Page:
Biden Presents Vision for Protecting 30% of U.S. Land, Waters by 2030


On Thursday, the Biden Administration formally laid out its vision for conserving 30% of America’s land and waters by 2030.

The “America the Beautiful” report, released by the Departments of Commerce, Interior, and Agriculture, includes few specifics but conceptualizes how the U.S. can better protect and restore biodiversity, improve the resilience of ecosystems to climate change, and increase the accessibility of the nation’s parks and wilderness areas. The document devotes significant attention to social justice, noting the government’s campaigns that forced Indigenous Peoples from their lands and discriminatory policies that have limited opportunities for communities of color and low-income communities to access natural spaces.

“Together, these three issues pose grave risks to the abundance, resilience, and accessibility of the natural resources that are at the foundation of America’s economy and well-being. These challenges, however, also present opportunities,” states the document, which goes on to point out the potential for the “30×30” plan to create job opportunities and drive more sustainable economic growth, while combatting the effects of climate change and environmental degradation.

Kayakers off the Hawaiian coastline. Rhett A. Butler

The report envisions farms and ranches functioning as wildlife corridors and carbon sinks, fishery management practices that stabilize fish stocks, and a job creation plan through a Civilian Climate Corps akin to the Civilian Conservation Corps of the 1930s. It also proposes creating more “safe outdoor opportunities in nature-deprived communities” and supporting tribally-led conservation and restoration initiatives as well as increasing access for outdoor recreation, including hunting, fishing, and hiking across public lands that are currently inaccessible.

Given the potential Congressional opposition to the Biden Administration’s agenda, the report tried to put emphasis on the bipartisan nature of conservation, including a number of statements from a range of organizations, coalitions, and lobby groups on their visions for “30×30”, including what the policy could entail and deliver for their constituencies. For example, the American Farmland Trust called farmers, ranchers, and foresters “essential allies in the effort to reach the 30×30 goals for biodiversity conservation and climate mitigation.”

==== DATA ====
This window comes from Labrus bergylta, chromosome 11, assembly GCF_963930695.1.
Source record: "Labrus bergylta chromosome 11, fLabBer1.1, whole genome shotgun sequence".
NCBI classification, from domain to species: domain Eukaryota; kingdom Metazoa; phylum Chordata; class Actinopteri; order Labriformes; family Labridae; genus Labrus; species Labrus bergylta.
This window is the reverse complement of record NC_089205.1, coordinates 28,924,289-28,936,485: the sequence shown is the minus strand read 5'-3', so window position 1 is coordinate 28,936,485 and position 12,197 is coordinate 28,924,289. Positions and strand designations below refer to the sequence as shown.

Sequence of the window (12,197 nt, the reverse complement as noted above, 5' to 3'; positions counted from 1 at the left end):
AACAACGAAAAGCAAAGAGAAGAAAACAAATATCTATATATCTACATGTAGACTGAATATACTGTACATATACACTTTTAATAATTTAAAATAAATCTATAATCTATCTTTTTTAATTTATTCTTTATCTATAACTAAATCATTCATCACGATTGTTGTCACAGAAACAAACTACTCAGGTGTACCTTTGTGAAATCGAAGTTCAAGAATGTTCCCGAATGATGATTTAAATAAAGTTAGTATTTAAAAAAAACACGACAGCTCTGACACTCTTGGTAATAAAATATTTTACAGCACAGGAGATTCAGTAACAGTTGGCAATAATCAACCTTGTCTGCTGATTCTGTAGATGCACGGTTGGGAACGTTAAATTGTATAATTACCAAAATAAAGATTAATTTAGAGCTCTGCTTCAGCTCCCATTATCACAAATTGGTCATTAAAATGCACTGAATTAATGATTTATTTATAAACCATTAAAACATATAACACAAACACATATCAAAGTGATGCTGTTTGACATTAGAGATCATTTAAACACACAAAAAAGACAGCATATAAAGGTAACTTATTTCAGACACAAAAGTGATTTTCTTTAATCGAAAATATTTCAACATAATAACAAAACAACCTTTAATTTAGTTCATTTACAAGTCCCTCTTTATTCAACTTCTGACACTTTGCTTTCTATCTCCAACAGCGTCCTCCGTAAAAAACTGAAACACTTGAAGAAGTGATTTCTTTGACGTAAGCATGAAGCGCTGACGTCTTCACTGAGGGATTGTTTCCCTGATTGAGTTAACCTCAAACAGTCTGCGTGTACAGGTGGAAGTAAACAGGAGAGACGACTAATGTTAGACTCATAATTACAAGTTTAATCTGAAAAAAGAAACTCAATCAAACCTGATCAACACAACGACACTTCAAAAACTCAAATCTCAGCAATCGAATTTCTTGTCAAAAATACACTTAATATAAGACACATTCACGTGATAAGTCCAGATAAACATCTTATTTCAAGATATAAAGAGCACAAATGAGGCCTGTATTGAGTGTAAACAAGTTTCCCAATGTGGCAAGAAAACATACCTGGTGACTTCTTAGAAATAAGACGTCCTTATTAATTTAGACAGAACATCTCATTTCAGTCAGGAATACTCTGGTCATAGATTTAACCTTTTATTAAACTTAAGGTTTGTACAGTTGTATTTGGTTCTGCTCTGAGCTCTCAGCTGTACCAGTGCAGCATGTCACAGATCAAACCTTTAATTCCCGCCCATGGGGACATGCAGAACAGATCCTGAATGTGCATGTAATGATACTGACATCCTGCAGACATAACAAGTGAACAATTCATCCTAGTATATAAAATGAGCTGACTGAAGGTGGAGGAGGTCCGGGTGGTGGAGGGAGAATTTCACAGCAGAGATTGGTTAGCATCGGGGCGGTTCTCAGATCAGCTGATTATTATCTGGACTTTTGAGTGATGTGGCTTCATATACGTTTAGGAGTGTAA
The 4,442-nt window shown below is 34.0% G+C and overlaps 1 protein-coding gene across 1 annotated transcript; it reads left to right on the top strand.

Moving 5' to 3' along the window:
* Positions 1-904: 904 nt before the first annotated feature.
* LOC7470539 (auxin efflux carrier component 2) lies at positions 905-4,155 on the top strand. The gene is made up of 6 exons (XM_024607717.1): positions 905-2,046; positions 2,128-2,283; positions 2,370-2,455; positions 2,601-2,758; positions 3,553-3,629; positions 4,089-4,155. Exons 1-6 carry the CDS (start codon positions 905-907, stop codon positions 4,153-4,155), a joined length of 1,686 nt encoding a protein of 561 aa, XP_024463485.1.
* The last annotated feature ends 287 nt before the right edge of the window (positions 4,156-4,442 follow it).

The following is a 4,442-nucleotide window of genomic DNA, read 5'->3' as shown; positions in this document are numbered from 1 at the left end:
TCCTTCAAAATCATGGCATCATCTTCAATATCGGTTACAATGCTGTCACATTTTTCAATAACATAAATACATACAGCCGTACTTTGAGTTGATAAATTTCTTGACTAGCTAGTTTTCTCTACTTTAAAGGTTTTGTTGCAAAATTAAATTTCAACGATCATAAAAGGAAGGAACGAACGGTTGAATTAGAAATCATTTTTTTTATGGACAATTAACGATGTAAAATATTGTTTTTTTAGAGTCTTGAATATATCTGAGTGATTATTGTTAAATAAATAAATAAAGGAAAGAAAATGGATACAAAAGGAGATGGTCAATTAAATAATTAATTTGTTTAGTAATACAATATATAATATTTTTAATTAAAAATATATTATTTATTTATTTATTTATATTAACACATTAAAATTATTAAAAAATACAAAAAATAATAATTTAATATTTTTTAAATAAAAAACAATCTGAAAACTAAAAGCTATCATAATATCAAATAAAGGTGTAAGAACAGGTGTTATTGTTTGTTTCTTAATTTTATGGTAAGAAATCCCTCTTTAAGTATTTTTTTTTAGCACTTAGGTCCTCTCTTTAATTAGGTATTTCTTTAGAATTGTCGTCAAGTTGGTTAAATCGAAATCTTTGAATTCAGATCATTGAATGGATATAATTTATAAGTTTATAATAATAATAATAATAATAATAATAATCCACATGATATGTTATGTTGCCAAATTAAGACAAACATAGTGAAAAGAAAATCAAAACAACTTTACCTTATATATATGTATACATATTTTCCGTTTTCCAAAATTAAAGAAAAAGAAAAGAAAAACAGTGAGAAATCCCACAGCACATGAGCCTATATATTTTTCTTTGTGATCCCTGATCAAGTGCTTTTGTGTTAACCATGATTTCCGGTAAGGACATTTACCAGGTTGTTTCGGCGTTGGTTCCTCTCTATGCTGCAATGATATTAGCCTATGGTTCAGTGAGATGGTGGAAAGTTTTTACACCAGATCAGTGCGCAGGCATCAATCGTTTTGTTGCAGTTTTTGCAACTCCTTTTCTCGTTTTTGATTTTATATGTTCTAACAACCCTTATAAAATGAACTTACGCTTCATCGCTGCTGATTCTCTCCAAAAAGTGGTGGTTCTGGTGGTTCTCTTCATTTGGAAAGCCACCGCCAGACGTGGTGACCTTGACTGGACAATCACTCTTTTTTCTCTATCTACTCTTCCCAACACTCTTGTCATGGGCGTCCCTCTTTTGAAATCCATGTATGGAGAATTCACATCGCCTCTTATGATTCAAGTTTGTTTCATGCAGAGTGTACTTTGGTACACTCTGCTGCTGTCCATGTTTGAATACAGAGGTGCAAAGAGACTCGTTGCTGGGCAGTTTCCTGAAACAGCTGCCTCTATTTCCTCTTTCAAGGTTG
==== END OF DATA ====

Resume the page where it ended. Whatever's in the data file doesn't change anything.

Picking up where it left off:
“To be successful, these policies must embrace USDA’s legacy of voluntary, incentive-based, and locally led conservation and be strategically targeted,” said the group.

The Grand Tetons in Wyoming. Rhett A. Butler

A letter from Tribal Leaders and Tribal organization leaders published in the report said 30×30 needed to recognize the stewardship and sovereignty of Tribal Nations.

“Tribal Nations are key to the success of the 30×30 policy initiative in the U.S. as they are intrinsically linked, presently and historically, to existing and prospective protected areas. Tribal Nations are the original stewards of these lands and waters and have been the most effective managers and protectors of biodiversity since time immemorial,” stated the letter. “The 30×30 policy serves as a vitally important opportunity to safeguard the environment, Tribal cultural values, strengthen the Nation-to-Nation relationship, and uphold Tribal sovereignty and self-determination.”

Protecting 30 percent of the planet has emerged in recent years as an ambition of a number of countries, organizations, and movements. Proponents of the approach say it could help humanity make progress toward addressing some of the most critical environmental problems we’ve created, from the extinction crisis to climate change.

Reposted with permission from Mongabay.

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